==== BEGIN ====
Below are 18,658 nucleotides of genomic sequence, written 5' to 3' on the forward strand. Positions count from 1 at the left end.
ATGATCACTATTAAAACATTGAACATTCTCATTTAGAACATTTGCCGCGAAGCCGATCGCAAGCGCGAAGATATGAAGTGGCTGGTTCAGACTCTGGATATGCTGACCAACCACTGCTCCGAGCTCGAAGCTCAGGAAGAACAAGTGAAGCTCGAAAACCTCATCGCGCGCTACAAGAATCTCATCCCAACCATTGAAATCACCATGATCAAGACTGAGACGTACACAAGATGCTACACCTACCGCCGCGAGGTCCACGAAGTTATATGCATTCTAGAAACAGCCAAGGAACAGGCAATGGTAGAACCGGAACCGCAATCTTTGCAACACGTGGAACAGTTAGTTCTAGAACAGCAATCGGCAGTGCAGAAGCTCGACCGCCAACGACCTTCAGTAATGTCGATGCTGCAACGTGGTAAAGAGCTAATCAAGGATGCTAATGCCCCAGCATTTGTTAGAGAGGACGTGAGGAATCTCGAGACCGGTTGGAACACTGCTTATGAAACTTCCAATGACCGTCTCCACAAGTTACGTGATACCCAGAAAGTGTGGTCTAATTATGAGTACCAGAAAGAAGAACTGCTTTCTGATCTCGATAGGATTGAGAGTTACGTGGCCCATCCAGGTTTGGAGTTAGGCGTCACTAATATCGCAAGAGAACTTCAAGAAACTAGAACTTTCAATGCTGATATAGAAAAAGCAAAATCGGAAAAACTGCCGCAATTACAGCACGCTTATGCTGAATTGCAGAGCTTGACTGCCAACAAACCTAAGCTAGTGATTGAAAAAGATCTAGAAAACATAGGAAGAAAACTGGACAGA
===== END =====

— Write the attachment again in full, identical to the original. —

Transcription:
Below are 18,658 nucleotides of genomic sequence, written 5' to 3' on the forward strand. Positions count from 1 at the left end.
ATGATCACTATTAAAACATTGAACATTCTCATTTAGAACATTTGCCGCGAAGCCGATCGCAAGCGCGAAGATATGAAGTGGCTGGTTCAGACTCTGGATATGCTGACCAACCACTGCTCCGAGCTCGAAGCTCAGGAAGAACAAGTGAAGCTCGAAAACCTCATCGCGCGCTACAAGAATCTCATCCCAACCATTGAAATCACCATGATCAAGACTGAGACGTACACAAGATGCTACACCTACCGCCGCGAGGTCCACGAAGTTATATGCATTCTAGAAACAGCCAAGGAACAGGCAATGGTAGAACCGGAACCGCAATCTTTGCAACACGTGGAACAGTTAGTTCTAGAACAGCAATCGGCAGTGCAGAAGCTCGACCGCCAACGACCTTCAGTAATGTCGATGCTGCAACGTGGTAAAGAGCTAATCAAGGATGCTAATGCCCCAGCATTTGTTAGAGAGGACGTGAGGAATCTCGAGACCGGTTGGAACACTGCTTATGAAACTTCCAATGACCGTCTCCACAAGTTACGTGATACCCAGAAAGTGTGGTCTAATTATGAGTACCAGAAAGAAGAACTGCTTTCTGATCTCGATAGGATTGAGAGTTACGTGGCCCATCCAGGTTTGGAGTTAGGCGTCACTAATATCGCAAGAGAACTTCAAGAAACTAGAACTTTCAATGCTGATATAGAAAAAGCAAAATCGGAAAAACTGCCGCAATTACAGCACGCTTATGCTGAATTGCAGAGCTTGACTGCCAACAAACCTAAGCTAGTGATTGAAAAAGATCTAGAAAACATAGGAAGAAAACTGGACAGA